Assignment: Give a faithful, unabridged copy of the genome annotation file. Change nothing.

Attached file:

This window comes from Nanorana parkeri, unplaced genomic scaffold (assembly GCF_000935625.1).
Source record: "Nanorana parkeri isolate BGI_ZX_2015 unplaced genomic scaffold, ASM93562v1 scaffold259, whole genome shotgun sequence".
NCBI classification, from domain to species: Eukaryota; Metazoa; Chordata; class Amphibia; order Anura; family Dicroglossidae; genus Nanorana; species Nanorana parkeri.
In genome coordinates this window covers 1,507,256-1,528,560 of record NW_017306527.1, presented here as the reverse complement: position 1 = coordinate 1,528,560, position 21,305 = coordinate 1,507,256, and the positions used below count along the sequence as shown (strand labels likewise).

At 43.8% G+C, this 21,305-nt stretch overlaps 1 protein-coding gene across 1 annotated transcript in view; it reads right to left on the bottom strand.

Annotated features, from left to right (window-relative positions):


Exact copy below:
This window comes from Nanorana parkeri, unplaced genomic scaffold (assembly GCF_000935625.1).
Source record: "Nanorana parkeri isolate BGI_ZX_2015 unplaced genomic scaffold, ASM93562v1 scaffold259, whole genome shotgun sequence".
NCBI classification, from domain to species: Eukaryota; Metazoa; Chordata; class Amphibia; order Anura; family Dicroglossidae; genus Nanorana; species Nanorana parkeri.
In genome coordinates this window covers 1,507,256-1,528,560 of record NW_017306527.1, presented here as the reverse complement: position 1 = coordinate 1,528,560, position 21,305 = coordinate 1,507,256, and the positions used below count along the sequence as shown (strand labels likewise).

At 43.8% G+C, this 21,305-nt stretch overlaps 1 protein-coding gene across 1 annotated transcript in view; it reads right to left on the bottom strand.

Annotated features, from left to right (window-relative positions):